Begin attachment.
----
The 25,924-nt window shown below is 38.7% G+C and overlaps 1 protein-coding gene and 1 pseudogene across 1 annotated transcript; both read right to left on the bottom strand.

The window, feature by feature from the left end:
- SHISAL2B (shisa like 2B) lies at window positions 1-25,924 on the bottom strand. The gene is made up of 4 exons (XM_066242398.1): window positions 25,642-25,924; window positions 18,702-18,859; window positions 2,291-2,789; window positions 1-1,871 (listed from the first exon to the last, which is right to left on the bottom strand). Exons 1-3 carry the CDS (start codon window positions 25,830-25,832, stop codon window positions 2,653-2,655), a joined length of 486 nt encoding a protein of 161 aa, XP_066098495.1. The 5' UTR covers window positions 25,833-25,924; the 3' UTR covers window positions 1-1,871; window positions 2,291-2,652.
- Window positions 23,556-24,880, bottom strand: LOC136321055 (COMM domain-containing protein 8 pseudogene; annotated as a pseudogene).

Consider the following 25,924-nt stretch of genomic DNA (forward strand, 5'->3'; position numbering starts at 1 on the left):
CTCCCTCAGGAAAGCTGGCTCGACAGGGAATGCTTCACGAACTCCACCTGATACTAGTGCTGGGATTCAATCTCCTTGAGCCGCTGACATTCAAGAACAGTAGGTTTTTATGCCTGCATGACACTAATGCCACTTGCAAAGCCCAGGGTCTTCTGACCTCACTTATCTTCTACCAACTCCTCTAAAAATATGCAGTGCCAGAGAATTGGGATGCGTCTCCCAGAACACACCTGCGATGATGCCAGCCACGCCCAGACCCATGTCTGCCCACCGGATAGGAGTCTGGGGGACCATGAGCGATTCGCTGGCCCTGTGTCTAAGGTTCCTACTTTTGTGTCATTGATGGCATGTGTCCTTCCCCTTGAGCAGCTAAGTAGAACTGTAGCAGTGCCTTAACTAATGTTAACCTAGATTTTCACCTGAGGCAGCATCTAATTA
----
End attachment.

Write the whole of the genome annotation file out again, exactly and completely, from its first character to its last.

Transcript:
The 25,924-nt window shown below is 38.7% G+C and overlaps 1 protein-coding gene and 1 pseudogene across 1 annotated transcript; both read right to left on the bottom strand.

The window, feature by feature from the left end:
- SHISAL2B (shisa like 2B) lies at window positions 1-25,924 on the bottom strand. The gene is made up of 4 exons (XM_066242398.1): window positions 25,642-25,924; window positions 18,702-18,859; window positions 2,291-2,789; window positions 1-1,871 (listed from the first exon to the last, which is right to left on the bottom strand). Exons 1-3 carry the CDS (start codon window positions 25,830-25,832, stop codon window positions 2,653-2,655), a joined length of 486 nt encoding a protein of 161 aa, XP_066098495.1. The 5' UTR covers window positions 25,833-25,924; the 3' UTR covers window positions 1-1,871; window positions 2,291-2,652.
- Window positions 23,556-24,880, bottom strand: LOC136321055 (COMM domain-containing protein 8 pseudogene; annotated as a pseudogene).

Consider the following 25,924-nt stretch of genomic DNA (forward strand, 5'->3'; position numbering starts at 1 on the left):
CTCCCTCAGGAAAGCTGGCTCGACAGGGAATGCTTCACGAACTCCACCTGATACTAGTGCTGGGATTCAATCTCCTTGAGCCGCTGACATTCAAGAACAGTAGGTTTTTATGCCTGCATGACACTAATGCCACTTGCAAAGCCCAGGGTCTTCTGACCTCACTTATCTTCTACCAACTCCTCTAAAAATATGCAGTGCCAGAGAATTGGGATGCGTCTCCCAGAACACACCTGCGATGATGCCAGCCACGCCCAGACCCATGTCTGCCCACCGGATAGGAGTCTGGGGGACCATGAGCGATTCGCTGGCCCTGTGTCTAAGGTTCCTACTTTTGTGTCATTGATGGCATGTGTCCTTCCCCTTGAGCAGCTAAGTAGAACTGTAGCAGTGCCTTAACTAATGTTAACCTAGATTTTCACCTGAGGCAGCATCTAATTA